Eleanor of Aquitaine survived her ordeal but the royal union did not, enchanted first by the opulence of Constantinople, which must have made her staid court in Paris seem like an absolute sty, and then entertained by her uncle, Raymond of Poitiers, in Antioch—where Eleanor found herself among compatriots whom spoke her native Langue d’Oc, both of which Louis found infuriating and there was talk that Eleanor’s close relationship with her host and uncle had become too familiar. All of a sudden, Eleanor expressed her wish to renounce the title of Queen of France, and she sued for annulment of her marriage, based on consanguinity, that she and her husband were fourth cousins and consequently had only had female issue. Louis had Eleanor kidnapped and dragged along to Jerusalem. It was a hard slog over treacherous mountains and sea, with the Turkish forces ambushing the Crusaders at every turn.
All the Crusader forces eventually massed in Jerusalem, but as Edessa—the original object of the Kings’ Crusade, although Jerusalem and absolution was Louis’ own goal—bereft of its Christian population, and places of worship was not really worth the effort any longer. Louis was also probably not overly disposed to helping Antioch by securing the principality’s perimeter, what with his wife having been romanced by its ruler.   The armies convened at Acre to try to figure out what to do with all this pent up aggression, concluding disastrously to try to take the city of Damascus, the only Muslim city to have negotiated a peace treaty with the Kingdom of Jerusalem and whose failure was obvious from the outset. Like the bickering Louis and Eleanor magnified and reduplicated thousands of times, the coalition under national commands felt betrayed and had even managed to alienate themselves from former allies, split up and departed by sea back to the mainland. Eleanor and Louis took separate ships. Once back on the mainland, Eleanor was granted a divorce and regained her vast land holdings in Aquitaine and Poitiers—and left her daughters in Louis’ custody.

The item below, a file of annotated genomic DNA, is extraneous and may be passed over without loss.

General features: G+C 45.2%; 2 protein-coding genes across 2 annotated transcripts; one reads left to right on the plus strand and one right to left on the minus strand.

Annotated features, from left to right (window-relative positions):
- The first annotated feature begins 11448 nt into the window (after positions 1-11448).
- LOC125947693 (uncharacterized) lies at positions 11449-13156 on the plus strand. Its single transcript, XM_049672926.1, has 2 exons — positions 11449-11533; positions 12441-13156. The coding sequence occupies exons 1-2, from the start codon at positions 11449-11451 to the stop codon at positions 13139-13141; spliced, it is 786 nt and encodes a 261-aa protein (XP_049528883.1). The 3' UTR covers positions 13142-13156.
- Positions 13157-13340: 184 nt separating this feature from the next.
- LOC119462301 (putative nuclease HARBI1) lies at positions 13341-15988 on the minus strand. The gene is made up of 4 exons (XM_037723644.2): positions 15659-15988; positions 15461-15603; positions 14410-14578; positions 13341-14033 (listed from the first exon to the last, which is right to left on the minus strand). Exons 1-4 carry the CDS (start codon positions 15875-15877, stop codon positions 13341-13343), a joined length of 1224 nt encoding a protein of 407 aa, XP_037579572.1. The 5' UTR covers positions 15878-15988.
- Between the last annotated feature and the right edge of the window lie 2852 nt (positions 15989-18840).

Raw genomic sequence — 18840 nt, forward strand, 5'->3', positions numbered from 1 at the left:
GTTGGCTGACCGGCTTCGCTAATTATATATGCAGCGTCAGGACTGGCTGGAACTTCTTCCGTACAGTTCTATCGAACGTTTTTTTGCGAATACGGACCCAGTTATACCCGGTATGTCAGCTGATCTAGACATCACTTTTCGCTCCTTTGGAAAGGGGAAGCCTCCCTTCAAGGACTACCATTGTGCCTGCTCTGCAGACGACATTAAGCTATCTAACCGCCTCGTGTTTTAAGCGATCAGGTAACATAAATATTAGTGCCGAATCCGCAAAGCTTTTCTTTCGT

Shortly afterward, Eleanor began to fancy another relation—Duke Henry of Normandy and Count of Anjou, and following a short courtship, Eleanor and the heir to the British throne married. Upon the death of Henry I and Henry’s older brother Stephen, the young couple became king and queen of England. As happened with Louis’ sin of omission that led to an entire village perishing while locked in a burning church, Henry II allowed his henchmen to get out of control and murder his former chancellor become archbishop of Canterbury, Thomas à Beckett. Henry was devastated, both personally over the death of his friend that he did not prevent and because his popularity plummeted—forever pinning Henry II with the badge of the king who killed an archbishop (the cathedral becoming a pilgrimage destination to rival the popularity of Way of Saint James, Santiago de Compostela), rather than the reformer who helped to rebuild England after successive civil wars and crises of succession.
I wonder if Eleanor had that effect on men. The couple had eight children, whom, honestly unruly, Eleanor and ex-husband Louis VII in sort of a cold war with the English king played against Henry II, who in response kept his wife under house-arrest for a the last decade of his life. Eleanor, reaching an advanced age but active until the end, maintained a key role as regent, ruling in her sons’ names while they were away on campaigns, including the wicked and lazy King John (of Robin Hood lore but who really was made to sign the Magna Carta and limit his own power) and Richard Lionheart, who will play a key role in the next Crusade.